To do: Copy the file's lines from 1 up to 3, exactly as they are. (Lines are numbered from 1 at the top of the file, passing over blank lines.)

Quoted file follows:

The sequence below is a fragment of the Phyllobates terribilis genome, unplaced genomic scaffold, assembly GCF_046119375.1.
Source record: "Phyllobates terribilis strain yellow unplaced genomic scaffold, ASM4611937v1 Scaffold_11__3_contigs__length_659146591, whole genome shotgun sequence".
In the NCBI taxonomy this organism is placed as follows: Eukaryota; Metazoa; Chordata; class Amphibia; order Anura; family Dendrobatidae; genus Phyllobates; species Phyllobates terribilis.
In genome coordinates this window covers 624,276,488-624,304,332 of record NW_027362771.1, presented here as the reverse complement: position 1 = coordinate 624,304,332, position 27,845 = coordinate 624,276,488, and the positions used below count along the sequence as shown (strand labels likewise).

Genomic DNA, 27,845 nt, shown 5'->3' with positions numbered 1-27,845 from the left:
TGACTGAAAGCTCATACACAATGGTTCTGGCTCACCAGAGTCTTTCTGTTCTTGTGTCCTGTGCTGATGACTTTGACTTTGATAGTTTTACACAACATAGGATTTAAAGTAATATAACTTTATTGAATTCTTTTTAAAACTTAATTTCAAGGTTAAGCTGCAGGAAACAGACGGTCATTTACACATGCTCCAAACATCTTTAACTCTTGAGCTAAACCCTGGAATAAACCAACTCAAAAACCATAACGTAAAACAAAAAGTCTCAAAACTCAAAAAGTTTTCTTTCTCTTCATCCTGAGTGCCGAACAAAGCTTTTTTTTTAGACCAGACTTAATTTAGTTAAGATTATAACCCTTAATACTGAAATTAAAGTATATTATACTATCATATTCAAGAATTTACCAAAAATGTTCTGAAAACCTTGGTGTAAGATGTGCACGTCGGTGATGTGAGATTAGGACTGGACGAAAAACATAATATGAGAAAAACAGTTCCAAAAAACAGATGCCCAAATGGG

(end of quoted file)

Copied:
The sequence below is a fragment of the Phyllobates terribilis genome, unplaced genomic scaffold, assembly GCF_046119375.1.
Source record: "Phyllobates terribilis strain yellow unplaced genomic scaffold, ASM4611937v1 Scaffold_11__3_contigs__length_659146591, whole genome shotgun sequence".
In the NCBI taxonomy this organism is placed as follows: Eukaryota; Metazoa; Chordata; class Amphibia; order Anura; family Dendrobatidae; genus Phyllobates; species Phyllobates terribilis.